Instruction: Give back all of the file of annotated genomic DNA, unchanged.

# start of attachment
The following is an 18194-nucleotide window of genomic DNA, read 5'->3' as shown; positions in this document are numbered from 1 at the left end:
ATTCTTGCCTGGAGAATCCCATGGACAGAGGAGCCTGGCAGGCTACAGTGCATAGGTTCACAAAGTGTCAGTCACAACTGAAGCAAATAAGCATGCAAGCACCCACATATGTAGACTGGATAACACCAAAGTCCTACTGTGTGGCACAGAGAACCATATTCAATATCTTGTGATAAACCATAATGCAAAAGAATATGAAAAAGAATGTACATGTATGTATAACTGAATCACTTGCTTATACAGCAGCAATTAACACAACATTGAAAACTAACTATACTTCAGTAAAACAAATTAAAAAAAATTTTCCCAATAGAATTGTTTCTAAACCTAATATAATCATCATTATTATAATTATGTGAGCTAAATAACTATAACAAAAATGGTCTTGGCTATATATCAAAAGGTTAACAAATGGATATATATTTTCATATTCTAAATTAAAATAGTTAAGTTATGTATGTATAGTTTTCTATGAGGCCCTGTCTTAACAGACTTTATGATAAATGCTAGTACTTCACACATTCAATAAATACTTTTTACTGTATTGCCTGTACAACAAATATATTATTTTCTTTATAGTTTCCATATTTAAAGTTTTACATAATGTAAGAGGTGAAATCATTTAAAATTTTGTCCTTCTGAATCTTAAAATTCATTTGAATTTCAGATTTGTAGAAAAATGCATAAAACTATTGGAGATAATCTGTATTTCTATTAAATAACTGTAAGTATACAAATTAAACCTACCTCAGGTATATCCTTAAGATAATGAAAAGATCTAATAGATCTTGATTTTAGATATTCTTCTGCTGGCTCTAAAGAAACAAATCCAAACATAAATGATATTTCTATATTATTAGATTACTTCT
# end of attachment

The following is an 18194-nucleotide window of genomic DNA, read 5'->3' as shown; positions in this document are numbered from 1 at the left end:
ATTCTTGCCTGGAGAATCCCATGGACAGAGGAGCCTGGCAGGCTACAGTGCATAGGTTCACAAAGTGTCAGTCACAACTGAAGCAAATAAGCATGCAAGCACCCACATATGTAGACTGGATAACACCAAAGTCCTACTGTGTGGCACAGAGAACCATATTCAATATCTTGTGATAAACCATAATGCAAAAGAATATGAAAAAGAATGTACATGTATGTATAACTGAATCACTTGCTTATACAGCAGCAATTAACACAACATTGAAAACTAACTATACTTCAGTAAAACAAATTAAAAAAAATTTTCCCAATAGAATTGTTTCTAAACCTAATATAATCATCATTATTATAATTATGTGAGCTAAATAACTATAACAAAAATGGTCTTGGCTATATATCAAAAGGTTAACAAATGGATATATATTTTCATATTCTAAATTAAAATAGTTAAGTTATGTATGTATAGTTTTCTATGAGGCCCTGTCTTAACAGACTTTATGATAAATGCTAGTACTTCACACATTCAATAAATACTTTTTACTGTATTGCCTGTACAACAAATATATTATTTTCTTTATAGTTTCCATATTTAAAGTTTTACATAATGTAAGAGGTGAAATCATTTAAAATTTTGTCCTTCTGAATCTTAAAATTCATTTGAATTTCAGATTTGTAGAAAAATGCATAAAACTATTGGAGATAATCTGTATTTCTATTAAATAACTGTAAGTATACAAATTAAACCTACCTCAGGTATATCCTTAAGATAATGAAAAGATCTAATAGATCTTGATTTTAGATATTCTTCTGCTGGCTCTAAAGAAACAAATCCAAACATAAATGATATTTCTATATTATTAGATTACTTCT